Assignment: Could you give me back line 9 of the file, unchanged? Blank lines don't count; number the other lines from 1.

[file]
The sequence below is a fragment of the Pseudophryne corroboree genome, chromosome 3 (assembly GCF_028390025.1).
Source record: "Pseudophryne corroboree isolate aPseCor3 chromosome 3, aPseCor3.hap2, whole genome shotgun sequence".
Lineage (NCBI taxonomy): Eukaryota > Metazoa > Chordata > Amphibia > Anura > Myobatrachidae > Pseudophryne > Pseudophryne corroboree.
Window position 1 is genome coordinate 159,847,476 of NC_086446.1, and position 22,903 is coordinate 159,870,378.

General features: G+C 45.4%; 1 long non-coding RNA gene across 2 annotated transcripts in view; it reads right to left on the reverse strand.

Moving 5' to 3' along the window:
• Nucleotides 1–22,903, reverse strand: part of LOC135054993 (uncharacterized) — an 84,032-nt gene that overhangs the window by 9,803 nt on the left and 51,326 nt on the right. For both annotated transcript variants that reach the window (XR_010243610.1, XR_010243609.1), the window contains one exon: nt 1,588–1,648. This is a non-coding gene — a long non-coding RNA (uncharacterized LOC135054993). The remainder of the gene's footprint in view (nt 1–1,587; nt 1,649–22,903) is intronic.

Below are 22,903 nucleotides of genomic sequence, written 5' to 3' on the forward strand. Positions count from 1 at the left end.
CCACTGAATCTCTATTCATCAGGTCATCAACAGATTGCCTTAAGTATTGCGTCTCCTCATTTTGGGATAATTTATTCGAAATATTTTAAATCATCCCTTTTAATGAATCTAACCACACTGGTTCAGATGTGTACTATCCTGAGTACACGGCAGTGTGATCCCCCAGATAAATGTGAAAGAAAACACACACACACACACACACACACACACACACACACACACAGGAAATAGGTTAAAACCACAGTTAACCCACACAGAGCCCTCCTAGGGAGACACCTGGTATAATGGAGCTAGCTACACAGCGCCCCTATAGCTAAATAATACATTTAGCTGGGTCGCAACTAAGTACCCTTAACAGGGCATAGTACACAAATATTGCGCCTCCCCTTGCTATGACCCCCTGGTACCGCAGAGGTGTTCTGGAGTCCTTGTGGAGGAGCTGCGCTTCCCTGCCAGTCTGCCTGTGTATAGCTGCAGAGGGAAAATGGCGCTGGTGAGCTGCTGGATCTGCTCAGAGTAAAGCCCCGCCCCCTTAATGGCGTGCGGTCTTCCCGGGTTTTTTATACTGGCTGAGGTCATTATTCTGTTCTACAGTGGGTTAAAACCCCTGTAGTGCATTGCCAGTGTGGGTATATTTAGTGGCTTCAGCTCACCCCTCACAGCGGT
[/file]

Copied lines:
CCACTGAATCTCTATTCATCAGGTCATCAACAGATTGCCTTAAGTATTGCGTCTCCTCATTTTGGGATAATTTATTCGAAATATTTTAAATCATCCCTTTTAATGAATCTAACCACACTGGTTCAGATGTGTACTATCCTGAGTACACGGCAGTGTGATCCCCCAGATAAATGTGAAAGAAAACACACACACACACACACACACACACACACACACACACACAGGAAATAGGTTAAAACCACAGTTAACCCACACAGAGCCCTCCTAGGGAGACACCTGGTATAATGGAGCTAGCTACACAGCGCCCCTATAGCTAAATAATACATTTAGCTGGGTCGCAACTAAGTACCCTTAACAGGGCATAGTACACAAATATTGCGCCTCCCCTTGCTATGACCCCCTGGTACCGCAGAGGTGTTCTGGAGTCCTTGTGGAGGAGCTGCGCTTCCCTGCCAGTCTGCCTGTGTATAGCTGCAGAGGGAAAATGGCGCTGGTGAGCTGCTGGATCTGCTCAGAGTAAAGCCCCGCCCCCTTAATGGCGTGCGGTCTTCCCGGGTTTTTTATACTGGCTGAGGTCATTATTCTGTTCTACAGTGGGTTAAAACCCCTGTAGTGCATTGCCAGTGTGGGTATATTTAGTGGCTTCAGCTCACCCCTCACAGCGGT